Government Law

If Government Shutdown Occurs, Thousands of Federal Workers Will Have to Turn Over Their BlackBerrys

In the event of a government shutdown, tens of thousands of “nonessential” federal employees will have to part ways with their BlackBerrys.

The Washington Post and the Wall Street Journal have the story. The provisions of a 19th century law known as the Anti-Deficiency Act prohibit federal workers considered “nonessential” to voluntarily work in a shutdown, meaning they can’t use email or voice mail, the Post says.

However, “short of shutting off employees’ access to their office computer network, it is far from clear how agencies would prevent their furloughed employees from calling in for their voice-mail messages or signing on from their home computers,” the Post notes.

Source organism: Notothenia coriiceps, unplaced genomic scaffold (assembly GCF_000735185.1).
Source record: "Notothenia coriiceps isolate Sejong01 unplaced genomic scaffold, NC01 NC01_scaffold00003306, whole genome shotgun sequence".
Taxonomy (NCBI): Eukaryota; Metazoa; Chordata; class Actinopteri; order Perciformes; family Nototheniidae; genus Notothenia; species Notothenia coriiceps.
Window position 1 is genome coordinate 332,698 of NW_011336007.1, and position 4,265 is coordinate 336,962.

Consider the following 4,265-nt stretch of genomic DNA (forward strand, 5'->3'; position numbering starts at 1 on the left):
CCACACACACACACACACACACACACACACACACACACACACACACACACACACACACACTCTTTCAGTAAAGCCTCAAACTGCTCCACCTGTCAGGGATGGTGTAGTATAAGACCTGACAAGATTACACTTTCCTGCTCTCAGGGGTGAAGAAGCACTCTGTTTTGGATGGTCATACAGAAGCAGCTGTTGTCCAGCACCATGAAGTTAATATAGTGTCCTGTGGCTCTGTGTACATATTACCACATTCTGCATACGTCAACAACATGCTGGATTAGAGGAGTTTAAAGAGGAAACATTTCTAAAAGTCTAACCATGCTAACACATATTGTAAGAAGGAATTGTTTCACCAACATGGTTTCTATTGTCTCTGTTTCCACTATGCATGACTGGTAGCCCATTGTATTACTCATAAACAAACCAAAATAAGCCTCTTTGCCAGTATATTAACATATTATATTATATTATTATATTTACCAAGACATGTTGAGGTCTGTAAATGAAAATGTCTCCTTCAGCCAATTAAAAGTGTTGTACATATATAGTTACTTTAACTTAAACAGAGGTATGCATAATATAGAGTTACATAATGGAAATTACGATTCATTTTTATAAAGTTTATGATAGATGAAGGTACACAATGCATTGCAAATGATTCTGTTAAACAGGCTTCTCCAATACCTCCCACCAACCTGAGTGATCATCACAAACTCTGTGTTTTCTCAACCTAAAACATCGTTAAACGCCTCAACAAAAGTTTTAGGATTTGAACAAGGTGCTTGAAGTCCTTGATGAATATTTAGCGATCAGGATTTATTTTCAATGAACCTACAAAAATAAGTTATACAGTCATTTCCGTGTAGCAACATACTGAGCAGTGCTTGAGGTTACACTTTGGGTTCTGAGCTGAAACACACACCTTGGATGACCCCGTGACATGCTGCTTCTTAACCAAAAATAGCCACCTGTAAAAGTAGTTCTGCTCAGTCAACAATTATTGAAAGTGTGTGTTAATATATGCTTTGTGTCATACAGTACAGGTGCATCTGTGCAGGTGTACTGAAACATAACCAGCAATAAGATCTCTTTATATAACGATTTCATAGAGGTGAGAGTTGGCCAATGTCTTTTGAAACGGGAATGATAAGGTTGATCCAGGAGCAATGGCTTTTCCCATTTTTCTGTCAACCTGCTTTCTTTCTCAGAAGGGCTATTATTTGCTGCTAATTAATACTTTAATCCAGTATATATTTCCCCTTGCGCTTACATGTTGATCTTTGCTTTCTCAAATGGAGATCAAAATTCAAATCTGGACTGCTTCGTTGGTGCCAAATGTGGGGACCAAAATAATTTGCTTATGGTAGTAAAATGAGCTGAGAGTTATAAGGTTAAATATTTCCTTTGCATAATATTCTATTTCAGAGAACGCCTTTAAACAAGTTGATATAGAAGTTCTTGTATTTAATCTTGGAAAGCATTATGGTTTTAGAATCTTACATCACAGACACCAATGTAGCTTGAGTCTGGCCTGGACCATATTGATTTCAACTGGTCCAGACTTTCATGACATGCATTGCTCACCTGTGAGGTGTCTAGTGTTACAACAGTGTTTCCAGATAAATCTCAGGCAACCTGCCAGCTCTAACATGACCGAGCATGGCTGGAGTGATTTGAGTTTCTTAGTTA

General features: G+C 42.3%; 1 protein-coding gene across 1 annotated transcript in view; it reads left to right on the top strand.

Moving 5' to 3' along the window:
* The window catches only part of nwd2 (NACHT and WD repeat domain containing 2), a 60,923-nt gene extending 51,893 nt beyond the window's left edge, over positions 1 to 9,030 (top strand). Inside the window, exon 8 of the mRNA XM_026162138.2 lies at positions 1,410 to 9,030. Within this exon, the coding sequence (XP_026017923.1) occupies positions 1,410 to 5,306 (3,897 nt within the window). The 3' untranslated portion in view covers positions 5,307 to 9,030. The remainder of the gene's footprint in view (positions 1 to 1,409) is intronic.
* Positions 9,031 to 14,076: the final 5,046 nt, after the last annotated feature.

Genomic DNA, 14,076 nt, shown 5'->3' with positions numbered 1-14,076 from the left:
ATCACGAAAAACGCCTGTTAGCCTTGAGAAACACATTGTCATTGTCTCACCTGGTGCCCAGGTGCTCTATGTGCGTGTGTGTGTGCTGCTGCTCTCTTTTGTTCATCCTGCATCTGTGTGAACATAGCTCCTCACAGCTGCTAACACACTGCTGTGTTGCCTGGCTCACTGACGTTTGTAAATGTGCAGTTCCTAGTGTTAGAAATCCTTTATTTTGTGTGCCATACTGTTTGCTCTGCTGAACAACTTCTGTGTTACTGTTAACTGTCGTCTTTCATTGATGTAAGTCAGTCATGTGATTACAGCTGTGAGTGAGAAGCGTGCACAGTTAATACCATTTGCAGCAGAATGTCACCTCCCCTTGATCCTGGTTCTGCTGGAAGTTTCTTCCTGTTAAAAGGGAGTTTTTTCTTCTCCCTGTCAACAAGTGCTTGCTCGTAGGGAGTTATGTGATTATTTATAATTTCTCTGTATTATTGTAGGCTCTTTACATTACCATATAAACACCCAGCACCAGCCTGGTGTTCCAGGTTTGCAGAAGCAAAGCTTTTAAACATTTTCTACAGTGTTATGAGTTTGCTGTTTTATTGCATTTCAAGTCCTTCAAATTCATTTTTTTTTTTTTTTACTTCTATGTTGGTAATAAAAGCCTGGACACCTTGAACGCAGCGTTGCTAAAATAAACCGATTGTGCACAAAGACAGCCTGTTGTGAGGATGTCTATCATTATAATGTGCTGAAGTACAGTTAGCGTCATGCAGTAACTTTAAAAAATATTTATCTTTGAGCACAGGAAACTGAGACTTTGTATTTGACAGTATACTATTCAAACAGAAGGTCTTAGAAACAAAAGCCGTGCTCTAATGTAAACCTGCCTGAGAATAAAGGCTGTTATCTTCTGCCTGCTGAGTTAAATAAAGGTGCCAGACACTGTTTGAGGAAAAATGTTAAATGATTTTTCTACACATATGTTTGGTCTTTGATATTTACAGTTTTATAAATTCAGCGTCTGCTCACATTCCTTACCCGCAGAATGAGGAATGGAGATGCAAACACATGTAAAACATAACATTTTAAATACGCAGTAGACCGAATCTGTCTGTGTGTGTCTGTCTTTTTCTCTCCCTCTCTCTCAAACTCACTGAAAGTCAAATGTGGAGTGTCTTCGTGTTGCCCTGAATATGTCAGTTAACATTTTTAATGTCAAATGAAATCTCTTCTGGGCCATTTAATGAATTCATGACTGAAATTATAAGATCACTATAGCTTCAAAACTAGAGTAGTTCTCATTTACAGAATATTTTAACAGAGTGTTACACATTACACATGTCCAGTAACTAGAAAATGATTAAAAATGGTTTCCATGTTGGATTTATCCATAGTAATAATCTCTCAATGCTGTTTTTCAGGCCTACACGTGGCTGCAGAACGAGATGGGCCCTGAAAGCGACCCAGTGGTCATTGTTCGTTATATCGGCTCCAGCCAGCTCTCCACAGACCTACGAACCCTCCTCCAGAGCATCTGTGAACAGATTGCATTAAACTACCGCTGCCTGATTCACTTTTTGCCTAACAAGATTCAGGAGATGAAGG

One proposed plan would have nonessential executive branch employees handing in their government-issued BlackBerrys, along with other electronic devices, as they make their way out the door, a senior administration official told the Post.

In Capitol Hill, some workers suggest the rule will be less strictly enforced. “I don’t think every office is going to put a big bucket out and make you put in your BlackBerry,” a Senate Democratic aide told the Journal.

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